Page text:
The fact is, I don’t understand why more conservatives don’t oppose the death penalty. It is, after all, a system set up under laws established by politicians (too many of whom lack principles); enforced by prosecutors (many of whom want to become politicians—perhaps a character flaw?—and who prefer wins over justice); and adjudicated by judges (too many of whom administer personal preference rather than the law).

Conservatives have every reason to believe the death penalty system is no different from any politicized, costly, inefficient, bureaucratic, government-run operation, which we conservatives know are rife with injustice. But here the end result is the end of someone’s life. In other words, it’s a government system that kills people.

Those of us who oppose abortion believe that it is perhaps the greatest immorality to take an innocent life. While the death penalty is supposed to take the life of the guilty, we know that is not always the case. It should have shocked the consciences of conservatives when various government prosecutors withheld exculpatory, or opposed allowing DNA-tested, evidence in death row cases. To conservatives, that should be deemed as immoral as abortion.

The death penalty system is flawed and untrustworthy because human institutions always are. But even when guilt is certain, there are many downsides to the death penalty system. I’ve heard enough about the pain and suffering of families of victims caused by the long, drawn-out, and even intrusive legal process. Perhaps, then, it’s time for America to re-examine the death penalty system, whether it works, and whom it hurts.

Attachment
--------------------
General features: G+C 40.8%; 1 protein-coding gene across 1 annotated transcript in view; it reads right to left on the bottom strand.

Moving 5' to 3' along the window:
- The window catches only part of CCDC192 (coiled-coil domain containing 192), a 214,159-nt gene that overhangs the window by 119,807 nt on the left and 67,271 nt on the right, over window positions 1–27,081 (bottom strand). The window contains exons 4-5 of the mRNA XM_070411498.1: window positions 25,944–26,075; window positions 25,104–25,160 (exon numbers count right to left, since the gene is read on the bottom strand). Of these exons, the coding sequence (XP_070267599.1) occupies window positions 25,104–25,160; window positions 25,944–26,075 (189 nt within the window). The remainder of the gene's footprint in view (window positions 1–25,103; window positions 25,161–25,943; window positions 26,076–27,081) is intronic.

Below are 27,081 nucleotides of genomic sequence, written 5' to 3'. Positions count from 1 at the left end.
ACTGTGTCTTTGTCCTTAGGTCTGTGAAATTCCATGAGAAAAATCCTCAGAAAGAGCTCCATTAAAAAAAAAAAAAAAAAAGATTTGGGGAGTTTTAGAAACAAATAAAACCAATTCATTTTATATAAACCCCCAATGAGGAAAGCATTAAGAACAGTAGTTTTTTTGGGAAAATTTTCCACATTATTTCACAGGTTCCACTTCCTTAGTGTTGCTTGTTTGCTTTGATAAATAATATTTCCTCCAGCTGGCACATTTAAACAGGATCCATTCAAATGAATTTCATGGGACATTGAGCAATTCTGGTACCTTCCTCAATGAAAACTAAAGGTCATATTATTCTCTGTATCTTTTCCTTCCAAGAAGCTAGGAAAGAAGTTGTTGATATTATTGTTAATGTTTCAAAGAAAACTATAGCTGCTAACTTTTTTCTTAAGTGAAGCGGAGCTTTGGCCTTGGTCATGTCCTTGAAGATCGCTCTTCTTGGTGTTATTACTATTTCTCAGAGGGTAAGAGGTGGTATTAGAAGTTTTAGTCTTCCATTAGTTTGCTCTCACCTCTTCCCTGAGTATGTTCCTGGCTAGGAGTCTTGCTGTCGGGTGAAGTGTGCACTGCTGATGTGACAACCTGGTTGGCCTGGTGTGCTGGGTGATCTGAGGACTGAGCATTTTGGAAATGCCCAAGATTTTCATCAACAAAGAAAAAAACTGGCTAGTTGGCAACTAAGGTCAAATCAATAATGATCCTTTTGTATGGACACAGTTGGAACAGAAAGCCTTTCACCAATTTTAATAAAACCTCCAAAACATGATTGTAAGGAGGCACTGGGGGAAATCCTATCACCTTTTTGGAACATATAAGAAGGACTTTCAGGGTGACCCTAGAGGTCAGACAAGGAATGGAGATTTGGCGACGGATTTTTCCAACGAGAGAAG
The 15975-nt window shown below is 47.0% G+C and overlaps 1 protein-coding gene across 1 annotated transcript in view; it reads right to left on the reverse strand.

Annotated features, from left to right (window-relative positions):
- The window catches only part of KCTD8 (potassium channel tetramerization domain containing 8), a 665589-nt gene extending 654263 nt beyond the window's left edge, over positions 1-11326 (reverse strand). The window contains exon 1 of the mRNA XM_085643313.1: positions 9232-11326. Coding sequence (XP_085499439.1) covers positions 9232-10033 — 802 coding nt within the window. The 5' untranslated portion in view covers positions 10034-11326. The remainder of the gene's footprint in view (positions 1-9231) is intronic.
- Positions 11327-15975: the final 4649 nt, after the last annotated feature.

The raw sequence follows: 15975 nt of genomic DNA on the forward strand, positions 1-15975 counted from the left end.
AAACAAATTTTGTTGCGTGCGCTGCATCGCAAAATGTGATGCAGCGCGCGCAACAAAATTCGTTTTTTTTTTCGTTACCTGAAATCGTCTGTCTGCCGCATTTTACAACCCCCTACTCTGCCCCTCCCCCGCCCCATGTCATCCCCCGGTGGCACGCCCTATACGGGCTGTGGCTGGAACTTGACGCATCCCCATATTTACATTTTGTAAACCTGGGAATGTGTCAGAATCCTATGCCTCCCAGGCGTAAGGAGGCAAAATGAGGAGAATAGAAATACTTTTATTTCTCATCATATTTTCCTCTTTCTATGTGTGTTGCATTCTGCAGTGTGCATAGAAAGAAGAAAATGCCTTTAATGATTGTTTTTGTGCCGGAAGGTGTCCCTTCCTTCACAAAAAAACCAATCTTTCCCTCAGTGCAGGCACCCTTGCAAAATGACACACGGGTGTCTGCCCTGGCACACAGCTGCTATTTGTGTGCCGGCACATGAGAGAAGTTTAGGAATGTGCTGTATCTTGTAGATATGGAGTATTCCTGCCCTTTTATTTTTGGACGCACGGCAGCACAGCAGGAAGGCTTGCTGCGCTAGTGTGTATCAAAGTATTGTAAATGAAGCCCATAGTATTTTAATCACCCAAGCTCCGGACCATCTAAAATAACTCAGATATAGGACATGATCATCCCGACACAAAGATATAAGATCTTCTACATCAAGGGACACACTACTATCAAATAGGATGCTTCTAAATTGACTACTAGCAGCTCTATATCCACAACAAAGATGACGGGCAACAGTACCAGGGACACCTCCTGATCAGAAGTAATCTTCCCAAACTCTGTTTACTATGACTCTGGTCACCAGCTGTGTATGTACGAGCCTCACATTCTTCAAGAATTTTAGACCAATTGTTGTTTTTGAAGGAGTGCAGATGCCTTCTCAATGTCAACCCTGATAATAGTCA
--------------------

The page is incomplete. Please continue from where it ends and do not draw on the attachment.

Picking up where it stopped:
On how society would ever get to the point of abolishing the death penalty, if it were to do that, I have my conservative views. It must be done in a way consistent with our constitutional system. That means it cannot be imposed by the courts or by the federal government (except for federal cases). In my opinion, the Constitution does not grant the federal government the authority to ban the death penalty in the states. That must be left to the people’s representatives in their respective states, which also means that judges must not take it upon themselves.

This is why I am joining my friend Jim Wallis in a coalition of liberals and conservatives calling for a national moratorium and conversation about the death penalty, so people can study, learn, think, pray if they wish, about whether or how the various state death-penalty systems should be changed. I hope you’ll join us."

(R. Viguerie, "When Governments Kill," Sojourners Magazine, July 2009). See New Voices and Religion.